Gabriel Soderberg, senior economist at the Swedish central bank responsible for the e-krona project, said policymakers need to catch up on cross-border payments.
Soderberg told CoinDesk, “Libra's situation shows that the central bank has not yet met a demand for cheap and efficient cross-border payments. This huge gap means that central banks really have to think about it, 'What should we do?' There is a problem here. We haven't solved it yet, how do you solve this problem with maximum security and flexibility."
Soderberg supports this blockchain project focused on cross-border payments, and he calls Libra a "Big Ripple" (although its basic design is different). Soderberg said, "Some of the services they plan to offer are similar."
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The 21-member Libra Association officially approved its charter in Geneva this week, after Visa, Mastercard, PayPal, Booking Holdings, eBay, Stripe and Mercado Pago announced a high-profile announcement last week, some of which expressed concern The project faces regulatory pressures.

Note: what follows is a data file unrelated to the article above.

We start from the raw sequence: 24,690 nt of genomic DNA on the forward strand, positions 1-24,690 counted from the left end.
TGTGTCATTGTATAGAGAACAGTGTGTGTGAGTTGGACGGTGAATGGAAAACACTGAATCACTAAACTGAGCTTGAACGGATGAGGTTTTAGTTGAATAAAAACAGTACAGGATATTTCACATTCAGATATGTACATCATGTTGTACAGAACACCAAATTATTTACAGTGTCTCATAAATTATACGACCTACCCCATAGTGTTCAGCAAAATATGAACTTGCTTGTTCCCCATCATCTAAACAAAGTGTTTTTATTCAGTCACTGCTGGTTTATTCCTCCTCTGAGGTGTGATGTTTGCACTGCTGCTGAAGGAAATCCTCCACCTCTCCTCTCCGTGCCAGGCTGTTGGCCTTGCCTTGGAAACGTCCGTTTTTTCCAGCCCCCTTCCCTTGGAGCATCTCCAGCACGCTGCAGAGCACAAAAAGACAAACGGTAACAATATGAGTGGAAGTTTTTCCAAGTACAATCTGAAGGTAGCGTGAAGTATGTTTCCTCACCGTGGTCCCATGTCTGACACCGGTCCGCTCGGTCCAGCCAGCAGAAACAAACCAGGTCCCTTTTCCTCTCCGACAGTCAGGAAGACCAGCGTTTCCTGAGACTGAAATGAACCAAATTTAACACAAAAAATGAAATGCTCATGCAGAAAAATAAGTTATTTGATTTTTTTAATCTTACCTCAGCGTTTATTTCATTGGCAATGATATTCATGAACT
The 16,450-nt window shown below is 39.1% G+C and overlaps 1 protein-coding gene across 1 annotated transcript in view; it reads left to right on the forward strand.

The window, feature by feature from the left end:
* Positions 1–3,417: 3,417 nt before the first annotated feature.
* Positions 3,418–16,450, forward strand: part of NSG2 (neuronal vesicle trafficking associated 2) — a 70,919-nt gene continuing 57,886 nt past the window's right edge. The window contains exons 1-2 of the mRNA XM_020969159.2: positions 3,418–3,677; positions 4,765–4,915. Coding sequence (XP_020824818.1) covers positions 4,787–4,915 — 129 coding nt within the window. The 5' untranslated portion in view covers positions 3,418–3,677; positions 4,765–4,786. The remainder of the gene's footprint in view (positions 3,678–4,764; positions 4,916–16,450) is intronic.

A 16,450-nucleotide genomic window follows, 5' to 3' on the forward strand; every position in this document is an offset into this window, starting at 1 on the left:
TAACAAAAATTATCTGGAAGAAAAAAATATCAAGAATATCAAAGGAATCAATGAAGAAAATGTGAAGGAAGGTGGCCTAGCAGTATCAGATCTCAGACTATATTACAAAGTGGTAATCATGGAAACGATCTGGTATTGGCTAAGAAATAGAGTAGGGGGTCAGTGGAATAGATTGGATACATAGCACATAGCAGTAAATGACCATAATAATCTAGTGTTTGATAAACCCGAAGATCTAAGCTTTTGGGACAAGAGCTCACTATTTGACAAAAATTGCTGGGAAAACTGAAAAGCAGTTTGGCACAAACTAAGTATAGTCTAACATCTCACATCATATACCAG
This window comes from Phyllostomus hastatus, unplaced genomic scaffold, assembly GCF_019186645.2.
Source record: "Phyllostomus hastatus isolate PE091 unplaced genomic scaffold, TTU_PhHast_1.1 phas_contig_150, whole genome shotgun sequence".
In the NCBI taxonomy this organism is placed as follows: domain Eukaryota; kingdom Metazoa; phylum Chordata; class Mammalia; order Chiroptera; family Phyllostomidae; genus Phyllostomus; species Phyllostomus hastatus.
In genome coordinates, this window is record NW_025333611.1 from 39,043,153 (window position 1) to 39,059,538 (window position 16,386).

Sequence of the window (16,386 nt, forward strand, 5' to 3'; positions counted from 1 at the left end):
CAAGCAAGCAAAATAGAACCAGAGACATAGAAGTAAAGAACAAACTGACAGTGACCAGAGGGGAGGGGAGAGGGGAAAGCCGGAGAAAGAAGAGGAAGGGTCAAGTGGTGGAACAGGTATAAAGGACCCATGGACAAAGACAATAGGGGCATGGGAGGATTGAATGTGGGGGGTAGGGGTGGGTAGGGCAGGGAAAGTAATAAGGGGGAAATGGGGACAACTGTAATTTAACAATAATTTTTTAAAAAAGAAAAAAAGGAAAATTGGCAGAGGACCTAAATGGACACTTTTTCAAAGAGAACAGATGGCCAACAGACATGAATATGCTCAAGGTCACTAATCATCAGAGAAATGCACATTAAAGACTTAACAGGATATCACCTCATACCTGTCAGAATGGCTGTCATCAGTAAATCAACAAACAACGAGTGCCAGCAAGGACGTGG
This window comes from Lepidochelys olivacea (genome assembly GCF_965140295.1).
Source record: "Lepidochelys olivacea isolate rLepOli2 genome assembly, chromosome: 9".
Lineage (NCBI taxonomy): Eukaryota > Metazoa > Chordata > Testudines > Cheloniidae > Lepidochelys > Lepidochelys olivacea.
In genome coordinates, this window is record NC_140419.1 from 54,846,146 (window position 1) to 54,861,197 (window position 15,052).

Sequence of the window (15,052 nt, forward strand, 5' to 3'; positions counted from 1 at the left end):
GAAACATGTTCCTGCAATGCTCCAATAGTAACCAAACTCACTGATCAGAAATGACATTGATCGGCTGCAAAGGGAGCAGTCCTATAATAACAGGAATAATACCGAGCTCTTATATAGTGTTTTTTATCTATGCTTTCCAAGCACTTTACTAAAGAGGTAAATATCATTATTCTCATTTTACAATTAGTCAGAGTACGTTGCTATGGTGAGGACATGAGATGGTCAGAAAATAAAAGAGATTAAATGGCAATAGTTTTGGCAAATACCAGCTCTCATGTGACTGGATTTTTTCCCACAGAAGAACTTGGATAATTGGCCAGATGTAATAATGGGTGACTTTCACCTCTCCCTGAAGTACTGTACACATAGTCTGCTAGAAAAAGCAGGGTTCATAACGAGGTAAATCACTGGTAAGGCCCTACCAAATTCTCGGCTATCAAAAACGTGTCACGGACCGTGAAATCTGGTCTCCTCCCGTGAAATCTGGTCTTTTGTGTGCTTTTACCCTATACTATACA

When talking about Libra, Soderberg said, “I don’t think this shows us anything new, at least not in Sweden. For us, it’s more like emphasizing what we already know, so we need to continue to follow the trend.
Keep up with the development of the central bank. ”
Soderberg believes that the idea of supporting cryptocurrencies such as Libra and Ripple is not necessarily new, and the idea of creating an international currency has been very active. Libra wants to build a stable currency backed by low-risk assets such as major currencies and government bonds, and the idea "inherits some sensible central bank monetary policy."
The Swedish central bank echoed the comments of the Bank of England governor this week. The latter defended Libra that the cross-border flow of funds was slow and that each transaction could cost companies up to 200 basis points.
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By Xiran Ding
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